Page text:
Liberia presidential run-off delayed by Supreme Court fraud probe
The presidential election run-off in Liberia scheduled for Tuesday November 7 will be delayed by a Supreme Court fraud investigation, this is according to the National Elections Commission (NEC).
Former soccer star George Weah and Vice President Joseph Boakai are competing to succeed President Ellen Johnson Sirleaf, a Nobel Peace Prize laureate whose election in 2005 helped draw a line under 14 years of civil war.
The vote is meant to mark Liberia’s first democratic transition of power since 1944, but the Supreme Court this week halted preparations while it examined charges by third-place finisher Charles Brumskine’s Liberty Party that the Oct. 10 first round was marred by fraud.
Chief Justice Francis Korkpor said that the court would give its decision at 10 a.m. on Monday (November 6), one day before the scheduled poll.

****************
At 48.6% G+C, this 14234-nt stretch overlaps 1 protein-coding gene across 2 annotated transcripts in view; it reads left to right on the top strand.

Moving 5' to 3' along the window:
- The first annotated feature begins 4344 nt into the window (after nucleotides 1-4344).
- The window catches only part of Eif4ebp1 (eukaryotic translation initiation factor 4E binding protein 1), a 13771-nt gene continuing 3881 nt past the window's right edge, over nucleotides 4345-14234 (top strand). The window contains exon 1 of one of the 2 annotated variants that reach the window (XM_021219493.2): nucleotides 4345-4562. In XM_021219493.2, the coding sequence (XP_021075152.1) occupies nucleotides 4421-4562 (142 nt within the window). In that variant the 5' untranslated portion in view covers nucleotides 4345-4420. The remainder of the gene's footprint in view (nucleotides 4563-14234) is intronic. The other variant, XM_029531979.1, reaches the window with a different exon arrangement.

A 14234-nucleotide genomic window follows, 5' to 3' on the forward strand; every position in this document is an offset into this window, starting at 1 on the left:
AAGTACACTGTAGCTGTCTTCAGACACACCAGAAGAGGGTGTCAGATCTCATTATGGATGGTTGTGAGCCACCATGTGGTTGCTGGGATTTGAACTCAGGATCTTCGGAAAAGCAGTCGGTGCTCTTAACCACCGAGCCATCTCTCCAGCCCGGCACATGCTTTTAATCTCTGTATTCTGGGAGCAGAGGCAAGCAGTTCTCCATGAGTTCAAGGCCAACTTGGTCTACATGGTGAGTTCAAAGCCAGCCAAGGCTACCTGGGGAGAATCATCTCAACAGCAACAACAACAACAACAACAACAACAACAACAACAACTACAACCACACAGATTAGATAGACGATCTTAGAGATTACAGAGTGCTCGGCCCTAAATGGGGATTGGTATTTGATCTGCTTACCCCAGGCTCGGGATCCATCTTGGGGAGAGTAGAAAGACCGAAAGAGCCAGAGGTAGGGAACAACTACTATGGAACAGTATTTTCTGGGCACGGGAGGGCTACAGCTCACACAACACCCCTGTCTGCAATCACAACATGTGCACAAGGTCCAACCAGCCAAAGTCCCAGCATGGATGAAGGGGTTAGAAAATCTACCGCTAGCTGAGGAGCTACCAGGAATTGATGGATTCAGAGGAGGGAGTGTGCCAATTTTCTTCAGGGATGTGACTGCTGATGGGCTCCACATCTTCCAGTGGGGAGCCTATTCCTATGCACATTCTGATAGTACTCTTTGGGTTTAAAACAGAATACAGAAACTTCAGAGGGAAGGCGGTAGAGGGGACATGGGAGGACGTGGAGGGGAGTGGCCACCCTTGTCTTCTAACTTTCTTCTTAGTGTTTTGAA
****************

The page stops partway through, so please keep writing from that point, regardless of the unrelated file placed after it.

The election will definitely be delayed, but we don’t know for how long,” NEC spokesman Henry Flomo said. “The fact that the court will not rule until Monday is a delay.”
Boakai’s ruling Unity Party has backed the Liberty Party’s allegations and even accused Johnson Sirleaf, one of its own members, of interfering in the vote by holding private meetings with election magistrates.
Johnson Sirleaf denied the meetings were inappropriate. Observers from the European Union and the Carter Center said they saw no major problems with the first round vote.
Addressing the court’s five justices, Brumskine cited “gross irregularities”. In its complaint last week, the Liberty Party alleged various problems, including the late opening of polls, the absence of queue controllers and fraud by NEC officials.
“This is not about losing or winning,” Brumskine told the court. “It has do to do with putting a system in place.”
Lawyers for the NEC replied that the petitioners did not have any evidence and asked that the court lift its stay so that the commission could organize the second round.
The streets of the capital Monrovia remained calm with riot police deployed to protect the Supreme Court building and the election commission headquarters.
Weah, who became the first non-European to win the European soccer player of the year award in 1995, won the first round of voting with 38.4 percent to Boakai’s 28.8 percent. Brumskine won nearly 10 percent.